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Las Vegas Safety Tips

Watch Your Cash

Judith, a computer support technician from Simi Valley, Calif., was on her best roll ever in Las Vegas. She had parlayed her $500 bankroll into $7,000, mostly at craps, and was trying for more at a hot table in a downtown casino.

"I had my purse on the rack underneath the chip rack," said Judith, who asked us not to use her last name. "And I was keeping my knee against it."

As is often the case at a craps table where the numbers are hitting and players are cheering, people were pressing against Judith trying to get in on the action. While her attention was riveted on the dancing dotted cubes, the purse disappeared. Judith noticed it after she "colored up" -- changed smaller-denomination chips for larger ones -- and reached down for her bag.

"My heart just dropped. You just don't believe it," she said. "If it hadn't been for the money that I won, it would have been worse. That cushioned it a little."

Unfortunately, Judith's experience is hardly unique. Travelers anywhere have to be careful to protect their cash and belongings, but a casino can be particularly treacherous territory.

Money is changing hands at a feverish pace. Cash is lying around in buckets of coins or as piles of chips. Then, of course, there is the mesmerizing spell that gambling can cast, creating a distraction that becomes a crook's accomplice.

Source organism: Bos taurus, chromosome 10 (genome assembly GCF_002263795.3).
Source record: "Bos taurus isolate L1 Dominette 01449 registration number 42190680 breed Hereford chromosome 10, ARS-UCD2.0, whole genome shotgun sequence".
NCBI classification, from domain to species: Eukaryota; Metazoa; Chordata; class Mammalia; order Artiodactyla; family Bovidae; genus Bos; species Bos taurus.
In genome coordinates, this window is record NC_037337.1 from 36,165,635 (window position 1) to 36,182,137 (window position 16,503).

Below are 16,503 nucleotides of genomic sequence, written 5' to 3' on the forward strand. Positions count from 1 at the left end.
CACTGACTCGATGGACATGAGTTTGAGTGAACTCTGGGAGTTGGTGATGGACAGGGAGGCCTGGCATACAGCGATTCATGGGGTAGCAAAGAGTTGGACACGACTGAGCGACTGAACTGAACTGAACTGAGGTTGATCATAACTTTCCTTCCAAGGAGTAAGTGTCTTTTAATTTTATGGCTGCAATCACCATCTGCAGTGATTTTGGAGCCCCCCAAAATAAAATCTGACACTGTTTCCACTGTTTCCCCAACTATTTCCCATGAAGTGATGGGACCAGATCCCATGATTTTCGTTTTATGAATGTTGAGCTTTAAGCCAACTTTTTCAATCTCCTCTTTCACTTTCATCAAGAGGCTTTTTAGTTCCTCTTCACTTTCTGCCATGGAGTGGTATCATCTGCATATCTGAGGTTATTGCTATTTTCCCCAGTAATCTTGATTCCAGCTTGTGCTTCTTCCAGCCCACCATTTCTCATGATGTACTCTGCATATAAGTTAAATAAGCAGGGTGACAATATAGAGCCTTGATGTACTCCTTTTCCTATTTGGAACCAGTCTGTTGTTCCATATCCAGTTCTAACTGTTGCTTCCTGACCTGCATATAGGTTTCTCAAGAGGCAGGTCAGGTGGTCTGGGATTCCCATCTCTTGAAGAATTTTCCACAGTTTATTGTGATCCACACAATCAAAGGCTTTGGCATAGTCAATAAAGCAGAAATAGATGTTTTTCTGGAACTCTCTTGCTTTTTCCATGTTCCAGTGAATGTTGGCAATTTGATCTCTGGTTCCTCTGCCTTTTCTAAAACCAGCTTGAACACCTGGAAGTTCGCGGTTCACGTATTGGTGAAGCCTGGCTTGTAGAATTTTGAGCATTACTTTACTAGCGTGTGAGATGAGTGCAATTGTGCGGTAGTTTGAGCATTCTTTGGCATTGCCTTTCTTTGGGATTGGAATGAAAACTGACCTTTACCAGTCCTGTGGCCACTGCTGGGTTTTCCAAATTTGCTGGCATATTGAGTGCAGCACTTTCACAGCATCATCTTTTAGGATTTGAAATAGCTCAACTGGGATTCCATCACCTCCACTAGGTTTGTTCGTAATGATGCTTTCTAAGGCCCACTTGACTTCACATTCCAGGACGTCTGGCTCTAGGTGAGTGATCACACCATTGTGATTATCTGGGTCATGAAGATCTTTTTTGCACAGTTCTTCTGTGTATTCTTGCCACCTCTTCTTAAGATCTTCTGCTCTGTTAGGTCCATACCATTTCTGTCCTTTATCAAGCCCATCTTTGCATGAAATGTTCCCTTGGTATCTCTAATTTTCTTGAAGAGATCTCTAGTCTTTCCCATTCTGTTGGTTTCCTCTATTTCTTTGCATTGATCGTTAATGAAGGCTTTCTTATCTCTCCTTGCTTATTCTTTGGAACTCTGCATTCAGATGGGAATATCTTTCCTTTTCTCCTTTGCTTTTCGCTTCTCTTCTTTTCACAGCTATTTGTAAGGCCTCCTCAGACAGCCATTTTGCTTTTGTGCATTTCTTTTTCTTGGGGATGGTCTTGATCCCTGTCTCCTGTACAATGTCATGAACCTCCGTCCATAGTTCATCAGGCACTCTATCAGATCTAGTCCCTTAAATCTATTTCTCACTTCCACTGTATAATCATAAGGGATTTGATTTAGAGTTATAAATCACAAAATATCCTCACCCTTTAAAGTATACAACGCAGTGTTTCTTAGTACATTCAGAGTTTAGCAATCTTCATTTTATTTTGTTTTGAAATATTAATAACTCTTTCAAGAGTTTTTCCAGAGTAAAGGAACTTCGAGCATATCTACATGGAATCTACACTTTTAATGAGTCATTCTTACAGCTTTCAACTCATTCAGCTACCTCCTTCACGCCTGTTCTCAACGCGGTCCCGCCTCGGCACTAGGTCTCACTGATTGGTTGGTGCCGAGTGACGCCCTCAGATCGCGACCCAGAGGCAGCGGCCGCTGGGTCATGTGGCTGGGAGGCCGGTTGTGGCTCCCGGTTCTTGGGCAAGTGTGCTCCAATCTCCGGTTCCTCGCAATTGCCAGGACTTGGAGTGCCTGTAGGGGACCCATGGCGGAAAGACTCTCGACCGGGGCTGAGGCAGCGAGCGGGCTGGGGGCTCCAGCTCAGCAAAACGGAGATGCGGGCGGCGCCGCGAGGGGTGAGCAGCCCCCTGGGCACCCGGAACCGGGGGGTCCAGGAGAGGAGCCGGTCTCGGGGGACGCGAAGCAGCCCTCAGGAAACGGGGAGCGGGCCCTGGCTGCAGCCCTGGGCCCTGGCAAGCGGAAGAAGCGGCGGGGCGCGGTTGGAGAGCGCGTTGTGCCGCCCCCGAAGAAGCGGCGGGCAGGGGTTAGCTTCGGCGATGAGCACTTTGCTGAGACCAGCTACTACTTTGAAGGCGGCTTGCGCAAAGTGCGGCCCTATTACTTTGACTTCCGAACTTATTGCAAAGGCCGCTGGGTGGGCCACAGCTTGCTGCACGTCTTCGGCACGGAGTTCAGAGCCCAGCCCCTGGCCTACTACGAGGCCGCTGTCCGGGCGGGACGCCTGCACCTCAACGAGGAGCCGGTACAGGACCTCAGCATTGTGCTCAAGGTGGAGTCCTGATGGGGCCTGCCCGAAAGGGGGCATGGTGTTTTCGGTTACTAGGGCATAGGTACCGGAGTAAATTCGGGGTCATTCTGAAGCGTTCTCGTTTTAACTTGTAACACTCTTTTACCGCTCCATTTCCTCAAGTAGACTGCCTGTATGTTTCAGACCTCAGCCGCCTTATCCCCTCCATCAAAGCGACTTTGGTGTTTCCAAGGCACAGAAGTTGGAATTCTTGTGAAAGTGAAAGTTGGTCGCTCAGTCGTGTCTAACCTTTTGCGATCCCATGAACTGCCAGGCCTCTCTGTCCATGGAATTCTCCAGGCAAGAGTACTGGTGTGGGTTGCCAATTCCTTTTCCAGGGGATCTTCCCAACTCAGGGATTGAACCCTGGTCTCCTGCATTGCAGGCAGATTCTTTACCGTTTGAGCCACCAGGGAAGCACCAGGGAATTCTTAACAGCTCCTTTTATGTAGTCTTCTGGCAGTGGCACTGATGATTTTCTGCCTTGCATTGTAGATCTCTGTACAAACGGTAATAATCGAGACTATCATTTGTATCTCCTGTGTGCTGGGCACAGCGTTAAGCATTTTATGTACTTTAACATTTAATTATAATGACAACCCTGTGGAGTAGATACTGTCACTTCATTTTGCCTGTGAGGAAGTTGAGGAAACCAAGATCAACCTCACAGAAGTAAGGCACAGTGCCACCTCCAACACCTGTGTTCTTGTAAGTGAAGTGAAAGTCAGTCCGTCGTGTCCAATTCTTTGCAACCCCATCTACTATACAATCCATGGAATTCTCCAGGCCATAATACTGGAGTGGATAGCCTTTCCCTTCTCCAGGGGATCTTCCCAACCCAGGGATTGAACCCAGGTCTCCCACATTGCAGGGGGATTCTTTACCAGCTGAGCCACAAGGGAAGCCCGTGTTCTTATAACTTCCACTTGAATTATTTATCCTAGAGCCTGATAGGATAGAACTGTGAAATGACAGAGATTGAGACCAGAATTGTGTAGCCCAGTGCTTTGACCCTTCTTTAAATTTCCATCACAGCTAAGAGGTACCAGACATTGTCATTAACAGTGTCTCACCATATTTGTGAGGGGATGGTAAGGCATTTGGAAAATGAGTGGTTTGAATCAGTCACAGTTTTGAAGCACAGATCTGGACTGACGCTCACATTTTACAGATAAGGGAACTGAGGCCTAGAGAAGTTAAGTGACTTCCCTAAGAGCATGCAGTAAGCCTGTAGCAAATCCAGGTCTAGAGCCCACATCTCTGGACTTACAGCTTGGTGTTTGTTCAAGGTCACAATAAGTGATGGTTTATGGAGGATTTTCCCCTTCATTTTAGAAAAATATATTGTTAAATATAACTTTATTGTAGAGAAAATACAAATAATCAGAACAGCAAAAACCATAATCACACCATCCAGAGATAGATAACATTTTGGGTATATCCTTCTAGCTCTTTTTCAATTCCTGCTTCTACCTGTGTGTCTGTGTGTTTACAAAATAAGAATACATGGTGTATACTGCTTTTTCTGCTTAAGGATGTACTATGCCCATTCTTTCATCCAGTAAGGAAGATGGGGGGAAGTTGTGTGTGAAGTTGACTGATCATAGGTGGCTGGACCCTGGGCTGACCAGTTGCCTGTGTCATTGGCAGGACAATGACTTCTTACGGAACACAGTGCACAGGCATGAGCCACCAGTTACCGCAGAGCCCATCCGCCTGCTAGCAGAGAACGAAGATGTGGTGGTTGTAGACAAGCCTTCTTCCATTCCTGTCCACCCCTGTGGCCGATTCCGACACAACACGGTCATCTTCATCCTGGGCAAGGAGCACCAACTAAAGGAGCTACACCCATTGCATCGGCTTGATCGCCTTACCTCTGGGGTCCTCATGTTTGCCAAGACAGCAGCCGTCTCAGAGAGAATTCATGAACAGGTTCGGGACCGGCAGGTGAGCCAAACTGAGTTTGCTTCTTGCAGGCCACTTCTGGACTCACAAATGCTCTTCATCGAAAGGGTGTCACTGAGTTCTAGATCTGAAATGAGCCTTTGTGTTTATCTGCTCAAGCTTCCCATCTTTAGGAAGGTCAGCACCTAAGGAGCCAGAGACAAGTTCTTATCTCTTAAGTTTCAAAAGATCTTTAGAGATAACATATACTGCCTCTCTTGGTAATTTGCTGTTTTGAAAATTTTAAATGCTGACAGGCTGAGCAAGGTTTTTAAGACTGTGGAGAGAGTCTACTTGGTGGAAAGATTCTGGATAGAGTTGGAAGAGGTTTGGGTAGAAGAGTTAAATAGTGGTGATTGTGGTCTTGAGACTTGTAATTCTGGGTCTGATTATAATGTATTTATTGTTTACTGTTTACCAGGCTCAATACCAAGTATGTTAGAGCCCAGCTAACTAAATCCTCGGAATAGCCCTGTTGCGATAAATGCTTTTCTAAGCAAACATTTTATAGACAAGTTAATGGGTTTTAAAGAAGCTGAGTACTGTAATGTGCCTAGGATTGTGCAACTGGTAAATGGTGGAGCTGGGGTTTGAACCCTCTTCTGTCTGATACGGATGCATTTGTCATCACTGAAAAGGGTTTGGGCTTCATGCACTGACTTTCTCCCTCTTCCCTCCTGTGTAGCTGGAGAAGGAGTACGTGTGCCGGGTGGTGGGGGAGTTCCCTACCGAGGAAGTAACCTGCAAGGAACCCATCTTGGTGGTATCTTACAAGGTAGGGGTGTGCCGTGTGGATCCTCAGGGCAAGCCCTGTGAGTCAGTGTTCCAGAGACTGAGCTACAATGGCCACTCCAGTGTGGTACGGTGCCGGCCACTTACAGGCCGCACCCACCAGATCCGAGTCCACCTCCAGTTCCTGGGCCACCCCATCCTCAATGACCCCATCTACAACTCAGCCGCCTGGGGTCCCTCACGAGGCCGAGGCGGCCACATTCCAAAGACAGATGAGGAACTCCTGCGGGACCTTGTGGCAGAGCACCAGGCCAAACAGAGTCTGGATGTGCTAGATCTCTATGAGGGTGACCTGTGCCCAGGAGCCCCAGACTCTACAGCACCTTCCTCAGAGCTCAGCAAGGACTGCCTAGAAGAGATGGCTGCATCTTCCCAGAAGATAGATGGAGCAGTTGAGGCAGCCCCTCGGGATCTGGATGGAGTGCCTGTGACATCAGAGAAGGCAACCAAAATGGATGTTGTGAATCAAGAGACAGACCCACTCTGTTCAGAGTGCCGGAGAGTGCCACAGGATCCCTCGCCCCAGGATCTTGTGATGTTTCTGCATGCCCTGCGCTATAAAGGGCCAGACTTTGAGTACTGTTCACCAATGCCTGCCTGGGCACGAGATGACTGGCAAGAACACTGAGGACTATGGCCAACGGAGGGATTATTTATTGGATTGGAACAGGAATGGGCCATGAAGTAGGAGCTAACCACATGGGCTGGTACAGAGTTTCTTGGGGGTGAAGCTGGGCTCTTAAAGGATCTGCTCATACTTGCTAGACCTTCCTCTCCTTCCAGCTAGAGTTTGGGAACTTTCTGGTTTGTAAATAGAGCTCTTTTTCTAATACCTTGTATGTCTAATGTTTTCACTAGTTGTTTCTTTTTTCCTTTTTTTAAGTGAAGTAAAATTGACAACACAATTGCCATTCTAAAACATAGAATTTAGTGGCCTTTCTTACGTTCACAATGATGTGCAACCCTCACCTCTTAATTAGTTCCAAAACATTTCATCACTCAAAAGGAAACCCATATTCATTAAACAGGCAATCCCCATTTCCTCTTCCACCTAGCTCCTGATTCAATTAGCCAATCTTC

Jim Blair, executive director of security at the Mirage in Las Vegas, and Danny Wright, director of security at Caesars Atlantic City, have seen it all too often.

"The interesting thing is that people feel safe here in Las Vegas," Blair said. "And that feeling is justified. People are relatively safe here. They're walking around with $10,000, $15,000 in their pockets believing there's safety in numbers. But it doesn't take much to become that one case."

Even with the ubiquitous cameras that watch casino floors and patrolling security personnel, casino patrons are vulnerable to packs of well-rehearsed thieves. Perhaps the most common casino ruse is the "distract and grab." One thief tosses a couple of coins or chips on the floor and asks the victim whether they are his. While the target bends over, the thief's partner grabs a bucket of coins or lifts a fistful of chips.

"Sometimes, they'll actually hit you in the ankles with the coins, and your first reaction is to look down," Wright said.

Both security experts have suggestions for thwarting crooks.

Keeping a thick rubber band around a wallet makes it tougher for a pickpocket to slip it out. A wallet also is safer in a front pocket than in the back.

  • Slot-machine players should keep their accumulated cash as credits in the machine until they are ready to cash out. If a player does have a pile of loose coins, the money is safer in the machine's tray than in a bucket where a thief easily can snatch it and run.